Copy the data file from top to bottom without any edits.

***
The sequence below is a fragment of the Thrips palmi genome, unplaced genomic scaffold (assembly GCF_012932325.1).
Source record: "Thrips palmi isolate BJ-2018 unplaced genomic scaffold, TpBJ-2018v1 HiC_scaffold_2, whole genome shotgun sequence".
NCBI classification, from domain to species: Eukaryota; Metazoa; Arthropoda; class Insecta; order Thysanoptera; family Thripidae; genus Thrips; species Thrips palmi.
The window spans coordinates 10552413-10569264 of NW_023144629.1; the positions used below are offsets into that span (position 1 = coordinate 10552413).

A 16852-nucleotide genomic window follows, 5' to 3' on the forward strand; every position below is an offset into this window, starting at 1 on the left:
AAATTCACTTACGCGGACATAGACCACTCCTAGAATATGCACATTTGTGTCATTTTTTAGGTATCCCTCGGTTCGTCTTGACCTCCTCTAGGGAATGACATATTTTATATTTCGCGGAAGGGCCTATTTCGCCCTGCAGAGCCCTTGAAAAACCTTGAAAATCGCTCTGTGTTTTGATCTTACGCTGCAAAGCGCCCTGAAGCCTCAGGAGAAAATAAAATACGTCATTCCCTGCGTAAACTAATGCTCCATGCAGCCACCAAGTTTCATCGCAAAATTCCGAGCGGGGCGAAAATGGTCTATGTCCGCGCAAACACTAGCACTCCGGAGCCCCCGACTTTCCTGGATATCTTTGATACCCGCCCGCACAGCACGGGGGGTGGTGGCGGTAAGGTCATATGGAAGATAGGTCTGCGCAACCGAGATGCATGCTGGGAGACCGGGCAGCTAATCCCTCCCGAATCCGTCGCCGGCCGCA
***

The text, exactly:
The sequence below is a fragment of the Thrips palmi genome, unplaced genomic scaffold (assembly GCF_012932325.1).
Source record: "Thrips palmi isolate BJ-2018 unplaced genomic scaffold, TpBJ-2018v1 HiC_scaffold_2, whole genome shotgun sequence".
NCBI classification, from domain to species: Eukaryota; Metazoa; Arthropoda; class Insecta; order Thysanoptera; family Thripidae; genus Thrips; species Thrips palmi.
The window spans coordinates 10552413-10569264 of NW_023144629.1; the positions used below are offsets into that span (position 1 = coordinate 10552413).

A 16852-nucleotide genomic window follows, 5' to 3' on the forward strand; every position below is an offset into this window, starting at 1 on the left:
AAATTCACTTACGCGGACATAGACCACTCCTAGAATATGCACATTTGTGTCATTTTTTAGGTATCCCTCGGTTCGTCTTGACCTCCTCTAGGGAATGACATATTTTATATTTCGCGGAAGGGCCTATTTCGCCCTGCAGAGCCCTTGAAAAACCTTGAAAATCGCTCTGTGTTTTGATCTTACGCTGCAAAGCGCCCTGAAGCCTCAGGAGAAAATAAAATACGTCATTCCCTGCGTAAACTAATGCTCCATGCAGCCACCAAGTTTCATCGCAAAATTCCGAGCGGGGCGAAAATGGTCTATGTCCGCGCAAACACTAGCACTCCGGAGCCCCCGACTTTCCTGGATATCTTTGATACCCGCCCGCACAGCACGGGGGGTGGTGGCGGTAAGGTCATATGGAAGATAGGTCTGCGCAACCGAGATGCATGCTGGGAGACCGGGCAGCTAATCCCTCCCGAATCCGTCGCCGGCCGCA